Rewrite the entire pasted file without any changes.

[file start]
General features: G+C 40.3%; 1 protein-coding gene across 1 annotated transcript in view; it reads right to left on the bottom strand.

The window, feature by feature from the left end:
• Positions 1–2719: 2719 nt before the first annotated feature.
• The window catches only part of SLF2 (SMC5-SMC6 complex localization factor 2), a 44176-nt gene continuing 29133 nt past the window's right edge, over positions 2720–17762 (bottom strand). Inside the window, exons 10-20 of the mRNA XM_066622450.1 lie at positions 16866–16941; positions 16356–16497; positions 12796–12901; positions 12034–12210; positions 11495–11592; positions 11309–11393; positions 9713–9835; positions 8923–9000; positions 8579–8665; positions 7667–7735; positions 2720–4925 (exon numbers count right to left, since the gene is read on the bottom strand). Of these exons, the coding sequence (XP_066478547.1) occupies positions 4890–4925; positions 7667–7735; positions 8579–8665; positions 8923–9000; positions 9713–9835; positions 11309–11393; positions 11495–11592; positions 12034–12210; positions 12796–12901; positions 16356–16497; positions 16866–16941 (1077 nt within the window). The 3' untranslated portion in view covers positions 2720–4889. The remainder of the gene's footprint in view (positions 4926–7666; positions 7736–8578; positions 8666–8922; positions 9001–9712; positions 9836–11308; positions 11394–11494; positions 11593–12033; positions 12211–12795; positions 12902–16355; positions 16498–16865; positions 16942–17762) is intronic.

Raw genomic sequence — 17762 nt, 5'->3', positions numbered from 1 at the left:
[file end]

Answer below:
General features: G+C 40.3%; 1 protein-coding gene across 1 annotated transcript in view; it reads right to left on the bottom strand.

The window, feature by feature from the left end:
• Positions 1–2719: 2719 nt before the first annotated feature.
• The window catches only part of SLF2 (SMC5-SMC6 complex localization factor 2), a 44176-nt gene continuing 29133 nt past the window's right edge, over positions 2720–17762 (bottom strand). Inside the window, exons 10-20 of the mRNA XM_066622450.1 lie at positions 16866–16941; positions 16356–16497; positions 12796–12901; positions 12034–12210; positions 11495–11592; positions 11309–11393; positions 9713–9835; positions 8923–9000; positions 8579–8665; positions 7667–7735; positions 2720–4925 (exon numbers count right to left, since the gene is read on the bottom strand). Of these exons, the coding sequence (XP_066478547.1) occupies positions 4890–4925; positions 7667–7735; positions 8579–8665; positions 8923–9000; positions 9713–9835; positions 11309–11393; positions 11495–11592; positions 12034–12210; positions 12796–12901; positions 16356–16497; positions 16866–16941 (1077 nt within the window). The 3' untranslated portion in view covers positions 2720–4889. The remainder of the gene's footprint in view (positions 4926–7666; positions 7736–8578; positions 8666–8922; positions 9001–9712; positions 9836–11308; positions 11394–11494; positions 11593–12033; positions 12211–12795; positions 12902–16355; positions 16498–16865; positions 16942–17762) is intronic.

Raw genomic sequence — 17762 nt, 5'->3', positions numbered from 1 at the left: